How to Prevent Financial Infidelity from Damaging Your Marriage
Financial difficulties and lack of communication are both typical causes of problems in marriages and relationships in general. When those causes combine to result in "financial infidelity", the harm to a relationship can be difficult to overcome.
In general, financial infidelity involves one partner in a relationship spending, borrowing, withholding or hiding money and not telling the other partner. For example, a spouse may have a credit card or bank account that is only in that person's name and kept concealed from the other spouse. Financial infidelity can result if a spouse keeps the receipt of an inheritance a secret or takes out a loan without the other spouse's knowledge
Overspending to support a personal hobby can lead to financial infidelity. Similarly, a spouse secretly providing financial support to a child from a prior marriage or simply setting money aside in a personal account without telling the other spouse can lead to marital difficulties.
There are many reasons why a spouse might feel it necessary to conceal financial activities from the other. A person may feel shame from compulsive spending on gambling, alcohol, drugs or shopping in general. If a spouse is having an affair, financial infidelity is also likely involved to cover incidental expenses. Secrecy may simply be chosen to avoid an unwanted argument.
Financial infidelity is not uncommon among American couples, and it occurs in all age groups. A recent study found that 27% of the participants had kept a financial secret from their partner. More than 75% of the couples who reported financial infidelity stated it had harmed their relationships. 10% stated that the financial transgressions led to divorce. The results of this study, published by the Journal of Financial Therapy in 2018, also showed that men and women are equally likely to hide financial matters from a partner.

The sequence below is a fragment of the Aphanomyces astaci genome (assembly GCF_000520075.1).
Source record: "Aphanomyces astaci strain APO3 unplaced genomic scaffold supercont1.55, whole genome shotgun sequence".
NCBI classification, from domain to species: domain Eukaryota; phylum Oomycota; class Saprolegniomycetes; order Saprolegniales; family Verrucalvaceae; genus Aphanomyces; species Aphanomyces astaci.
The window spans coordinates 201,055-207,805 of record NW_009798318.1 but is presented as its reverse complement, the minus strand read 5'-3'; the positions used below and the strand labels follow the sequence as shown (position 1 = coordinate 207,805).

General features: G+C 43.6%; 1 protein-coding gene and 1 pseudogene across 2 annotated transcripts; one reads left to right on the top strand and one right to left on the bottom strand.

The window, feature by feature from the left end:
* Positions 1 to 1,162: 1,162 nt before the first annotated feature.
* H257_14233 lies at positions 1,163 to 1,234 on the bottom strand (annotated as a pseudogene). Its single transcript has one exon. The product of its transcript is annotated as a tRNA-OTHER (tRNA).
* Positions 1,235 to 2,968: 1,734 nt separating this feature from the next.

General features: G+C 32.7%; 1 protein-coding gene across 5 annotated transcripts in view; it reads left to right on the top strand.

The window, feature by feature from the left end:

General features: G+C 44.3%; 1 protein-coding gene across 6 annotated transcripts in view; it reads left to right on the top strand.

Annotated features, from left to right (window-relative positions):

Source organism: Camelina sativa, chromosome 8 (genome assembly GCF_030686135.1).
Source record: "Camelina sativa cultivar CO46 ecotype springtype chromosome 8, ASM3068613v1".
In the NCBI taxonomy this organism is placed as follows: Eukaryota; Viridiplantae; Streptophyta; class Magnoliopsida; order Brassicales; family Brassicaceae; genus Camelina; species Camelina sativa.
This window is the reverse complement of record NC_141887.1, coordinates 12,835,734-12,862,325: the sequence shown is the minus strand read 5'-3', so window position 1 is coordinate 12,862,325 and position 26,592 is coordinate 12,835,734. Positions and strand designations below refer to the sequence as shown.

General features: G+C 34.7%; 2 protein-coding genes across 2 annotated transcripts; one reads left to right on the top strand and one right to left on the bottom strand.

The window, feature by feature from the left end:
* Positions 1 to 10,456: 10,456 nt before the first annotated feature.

Financial infidelity often comes to light when there is an unexpected inability to meet household bills such as the monthly mortgage. Family stability can be jeopardized. When discovered by a spouse, financial secrecy will be felt as a substantial violation of trust. To make matters worse, the unknowing spouse may ultimately be held liable to repay a debt accrued by the financially unfaithful spouse, since debts acquired during a marriage are considered communal obligations in many states.Signs of Financial Infidelity